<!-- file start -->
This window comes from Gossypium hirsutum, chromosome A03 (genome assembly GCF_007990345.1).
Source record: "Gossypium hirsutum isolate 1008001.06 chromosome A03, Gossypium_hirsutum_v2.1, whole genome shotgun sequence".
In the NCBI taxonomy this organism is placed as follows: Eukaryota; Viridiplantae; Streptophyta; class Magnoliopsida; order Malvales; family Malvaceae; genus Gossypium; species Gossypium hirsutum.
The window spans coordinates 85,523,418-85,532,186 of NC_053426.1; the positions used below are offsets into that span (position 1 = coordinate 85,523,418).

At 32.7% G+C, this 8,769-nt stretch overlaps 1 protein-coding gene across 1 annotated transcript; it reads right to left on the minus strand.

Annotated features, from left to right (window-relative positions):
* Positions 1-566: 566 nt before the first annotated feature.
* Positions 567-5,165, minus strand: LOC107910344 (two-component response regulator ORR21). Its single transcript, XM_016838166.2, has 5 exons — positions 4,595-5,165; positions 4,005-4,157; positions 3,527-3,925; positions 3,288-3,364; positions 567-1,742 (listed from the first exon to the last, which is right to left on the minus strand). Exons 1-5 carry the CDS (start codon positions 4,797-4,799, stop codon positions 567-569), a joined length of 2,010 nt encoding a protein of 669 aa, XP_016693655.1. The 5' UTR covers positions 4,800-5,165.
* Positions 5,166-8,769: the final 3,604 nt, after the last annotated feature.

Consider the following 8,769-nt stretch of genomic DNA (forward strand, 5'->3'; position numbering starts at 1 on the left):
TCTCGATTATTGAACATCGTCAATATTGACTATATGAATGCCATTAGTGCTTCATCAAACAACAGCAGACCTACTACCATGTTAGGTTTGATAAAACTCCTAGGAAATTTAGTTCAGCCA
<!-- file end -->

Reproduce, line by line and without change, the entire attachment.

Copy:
This window comes from Gossypium hirsutum, chromosome A03 (genome assembly GCF_007990345.1).
Source record: "Gossypium hirsutum isolate 1008001.06 chromosome A03, Gossypium_hirsutum_v2.1, whole genome shotgun sequence".
In the NCBI taxonomy this organism is placed as follows: Eukaryota; Viridiplantae; Streptophyta; class Magnoliopsida; order Malvales; family Malvaceae; genus Gossypium; species Gossypium hirsutum.
The window spans coordinates 85,523,418-85,532,186 of NC_053426.1; the positions used below are offsets into that span (position 1 = coordinate 85,523,418).

At 32.7% G+C, this 8,769-nt stretch overlaps 1 protein-coding gene across 1 annotated transcript; it reads right to left on the minus strand.

Annotated features, from left to right (window-relative positions):
* Positions 1-566: 566 nt before the first annotated feature.
* Positions 567-5,165, minus strand: LOC107910344 (two-component response regulator ORR21). Its single transcript, XM_016838166.2, has 5 exons — positions 4,595-5,165; positions 4,005-4,157; positions 3,527-3,925; positions 3,288-3,364; positions 567-1,742 (listed from the first exon to the last, which is right to left on the minus strand). Exons 1-5 carry the CDS (start codon positions 4,797-4,799, stop codon positions 567-569), a joined length of 2,010 nt encoding a protein of 669 aa, XP_016693655.1. The 5' UTR covers positions 4,800-5,165.
* Positions 5,166-8,769: the final 3,604 nt, after the last annotated feature.

Consider the following 8,769-nt stretch of genomic DNA (forward strand, 5'->3'; position numbering starts at 1 on the left):
TCTCGATTATTGAACATCGTCAATATTGACTATATGAATGCCATTAGTGCTTCATCAAACAACAGCAGACCTACTACCATGTTAGGTTTGATAAAACTCCTAGGAAATTTAGTTCAGCCA